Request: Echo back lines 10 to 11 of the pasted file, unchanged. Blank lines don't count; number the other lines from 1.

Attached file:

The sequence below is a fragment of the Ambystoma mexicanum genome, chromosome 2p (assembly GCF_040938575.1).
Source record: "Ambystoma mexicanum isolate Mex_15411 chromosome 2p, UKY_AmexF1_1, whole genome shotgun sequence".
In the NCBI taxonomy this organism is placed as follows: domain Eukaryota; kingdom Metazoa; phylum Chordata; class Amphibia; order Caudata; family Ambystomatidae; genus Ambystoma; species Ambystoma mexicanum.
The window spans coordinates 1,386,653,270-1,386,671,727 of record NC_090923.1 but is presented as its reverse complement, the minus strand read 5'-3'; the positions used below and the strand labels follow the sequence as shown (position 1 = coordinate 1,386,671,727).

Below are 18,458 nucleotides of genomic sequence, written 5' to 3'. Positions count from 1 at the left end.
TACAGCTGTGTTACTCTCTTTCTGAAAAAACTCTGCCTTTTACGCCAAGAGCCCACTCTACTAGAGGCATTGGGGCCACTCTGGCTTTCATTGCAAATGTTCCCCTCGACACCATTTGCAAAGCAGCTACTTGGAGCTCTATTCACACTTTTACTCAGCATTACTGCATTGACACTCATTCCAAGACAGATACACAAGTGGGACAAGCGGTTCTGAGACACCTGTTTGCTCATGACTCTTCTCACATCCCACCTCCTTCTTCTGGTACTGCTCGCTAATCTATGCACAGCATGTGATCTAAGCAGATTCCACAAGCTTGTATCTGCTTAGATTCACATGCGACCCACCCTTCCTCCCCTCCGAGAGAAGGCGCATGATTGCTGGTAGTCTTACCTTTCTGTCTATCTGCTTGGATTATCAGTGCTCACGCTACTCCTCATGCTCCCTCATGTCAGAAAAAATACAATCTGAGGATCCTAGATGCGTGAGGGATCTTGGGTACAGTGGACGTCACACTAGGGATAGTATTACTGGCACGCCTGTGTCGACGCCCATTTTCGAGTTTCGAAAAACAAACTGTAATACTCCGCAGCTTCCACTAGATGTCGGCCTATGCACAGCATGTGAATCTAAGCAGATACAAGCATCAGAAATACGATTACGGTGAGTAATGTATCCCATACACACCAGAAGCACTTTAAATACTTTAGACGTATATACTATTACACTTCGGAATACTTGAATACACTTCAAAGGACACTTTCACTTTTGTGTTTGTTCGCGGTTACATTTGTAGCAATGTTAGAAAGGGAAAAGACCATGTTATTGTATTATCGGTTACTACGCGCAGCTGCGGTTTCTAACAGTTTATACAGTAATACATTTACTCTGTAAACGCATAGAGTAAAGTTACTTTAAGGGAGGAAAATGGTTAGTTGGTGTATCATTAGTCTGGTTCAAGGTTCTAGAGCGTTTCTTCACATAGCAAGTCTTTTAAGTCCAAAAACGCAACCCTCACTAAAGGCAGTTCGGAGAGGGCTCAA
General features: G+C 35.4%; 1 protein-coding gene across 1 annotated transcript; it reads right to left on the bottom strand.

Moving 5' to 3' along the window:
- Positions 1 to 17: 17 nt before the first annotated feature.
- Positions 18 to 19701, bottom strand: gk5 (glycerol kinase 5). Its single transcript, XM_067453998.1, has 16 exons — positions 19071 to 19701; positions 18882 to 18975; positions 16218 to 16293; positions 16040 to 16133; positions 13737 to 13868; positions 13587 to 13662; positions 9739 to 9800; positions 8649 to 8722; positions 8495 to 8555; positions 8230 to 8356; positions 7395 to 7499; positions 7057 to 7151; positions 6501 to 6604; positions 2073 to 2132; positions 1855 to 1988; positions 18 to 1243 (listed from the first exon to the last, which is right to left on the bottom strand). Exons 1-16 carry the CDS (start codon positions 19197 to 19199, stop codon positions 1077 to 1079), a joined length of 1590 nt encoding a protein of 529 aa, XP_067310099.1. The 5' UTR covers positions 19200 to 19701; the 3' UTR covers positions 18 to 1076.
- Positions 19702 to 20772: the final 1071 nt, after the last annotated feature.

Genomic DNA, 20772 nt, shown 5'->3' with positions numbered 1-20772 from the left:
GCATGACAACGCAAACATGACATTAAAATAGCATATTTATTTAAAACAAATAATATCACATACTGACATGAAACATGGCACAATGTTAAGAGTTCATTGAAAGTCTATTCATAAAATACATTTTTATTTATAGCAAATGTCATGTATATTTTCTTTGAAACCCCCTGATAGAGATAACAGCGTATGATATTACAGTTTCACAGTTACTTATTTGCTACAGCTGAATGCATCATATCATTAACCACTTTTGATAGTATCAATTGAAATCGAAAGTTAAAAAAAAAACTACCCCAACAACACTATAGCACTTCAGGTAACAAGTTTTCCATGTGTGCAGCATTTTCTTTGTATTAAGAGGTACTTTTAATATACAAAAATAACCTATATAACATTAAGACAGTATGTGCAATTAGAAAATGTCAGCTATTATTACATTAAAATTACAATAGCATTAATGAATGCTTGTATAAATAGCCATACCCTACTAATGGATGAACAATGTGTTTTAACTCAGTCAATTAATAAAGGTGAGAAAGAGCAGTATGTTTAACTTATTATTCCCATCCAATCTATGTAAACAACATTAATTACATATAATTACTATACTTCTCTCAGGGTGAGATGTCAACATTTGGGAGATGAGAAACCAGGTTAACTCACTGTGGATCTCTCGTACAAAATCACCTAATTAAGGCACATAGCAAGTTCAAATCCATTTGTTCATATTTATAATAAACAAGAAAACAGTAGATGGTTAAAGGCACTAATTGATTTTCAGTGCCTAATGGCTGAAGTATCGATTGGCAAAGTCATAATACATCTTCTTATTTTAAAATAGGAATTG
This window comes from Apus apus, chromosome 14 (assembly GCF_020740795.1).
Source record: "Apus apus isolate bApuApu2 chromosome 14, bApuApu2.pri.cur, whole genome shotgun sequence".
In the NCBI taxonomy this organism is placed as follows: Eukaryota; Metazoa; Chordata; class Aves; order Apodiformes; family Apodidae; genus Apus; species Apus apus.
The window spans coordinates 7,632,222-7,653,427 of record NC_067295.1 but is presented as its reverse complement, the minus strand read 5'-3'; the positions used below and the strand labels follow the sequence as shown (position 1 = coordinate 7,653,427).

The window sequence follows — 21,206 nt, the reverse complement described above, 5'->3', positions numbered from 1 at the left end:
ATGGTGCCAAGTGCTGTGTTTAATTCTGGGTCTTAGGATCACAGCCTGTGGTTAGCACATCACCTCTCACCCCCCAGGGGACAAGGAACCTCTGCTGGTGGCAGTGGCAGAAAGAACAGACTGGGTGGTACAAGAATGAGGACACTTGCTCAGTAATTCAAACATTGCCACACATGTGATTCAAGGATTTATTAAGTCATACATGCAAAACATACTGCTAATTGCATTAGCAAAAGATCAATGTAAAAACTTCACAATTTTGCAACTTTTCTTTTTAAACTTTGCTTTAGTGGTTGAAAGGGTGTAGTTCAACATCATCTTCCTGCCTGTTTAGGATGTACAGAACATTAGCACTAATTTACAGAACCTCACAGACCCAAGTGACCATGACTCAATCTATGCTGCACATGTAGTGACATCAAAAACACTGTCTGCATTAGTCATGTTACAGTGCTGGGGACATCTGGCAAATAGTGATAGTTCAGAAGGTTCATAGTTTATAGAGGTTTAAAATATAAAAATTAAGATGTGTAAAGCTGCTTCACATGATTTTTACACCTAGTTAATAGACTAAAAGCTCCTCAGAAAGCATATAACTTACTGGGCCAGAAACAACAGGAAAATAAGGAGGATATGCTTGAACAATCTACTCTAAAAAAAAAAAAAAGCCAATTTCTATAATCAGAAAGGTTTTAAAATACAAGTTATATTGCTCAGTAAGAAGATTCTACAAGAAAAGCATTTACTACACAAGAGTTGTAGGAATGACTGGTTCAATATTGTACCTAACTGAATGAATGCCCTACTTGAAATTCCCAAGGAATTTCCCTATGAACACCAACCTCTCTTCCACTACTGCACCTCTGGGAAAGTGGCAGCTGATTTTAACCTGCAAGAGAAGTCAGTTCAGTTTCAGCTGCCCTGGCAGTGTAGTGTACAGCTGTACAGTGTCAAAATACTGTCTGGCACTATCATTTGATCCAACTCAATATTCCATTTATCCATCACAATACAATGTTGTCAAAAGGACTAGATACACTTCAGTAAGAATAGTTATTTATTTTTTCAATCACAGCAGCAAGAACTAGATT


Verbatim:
- Positions 18 to 19701, bottom strand: gk5 (glycerol kinase 5). Its single transcript, XM_067453998.1, has 16 exons — positions 19071 to 19701; positions 18882 to 18975; positions 16218 to 16293; positions 16040 to 16133; positions 13737 to 13868; positions 13587 to 13662; positions 9739 to 9800; positions 8649 to 8722; positions 8495 to 8555; positions 8230 to 8356; positions 7395 to 7499; positions 7057 to 7151; positions 6501 to 6604; positions 2073 to 2132; positions 1855 to 1988; positions 18 to 1243 (listed from the first exon to the last, which is right to left on the bottom strand). Exons 1-16 carry the CDS (start codon positions 19197 to 19199, stop codon positions 1077 to 1079), a joined length of 1590 nt encoding a protein of 529 aa, XP_067310099.1. The 5' UTR covers positions 19200 to 19701; the 3' UTR covers positions 18 to 1076.
- Positions 19702 to 20772: the final 1071 nt, after the last annotated feature.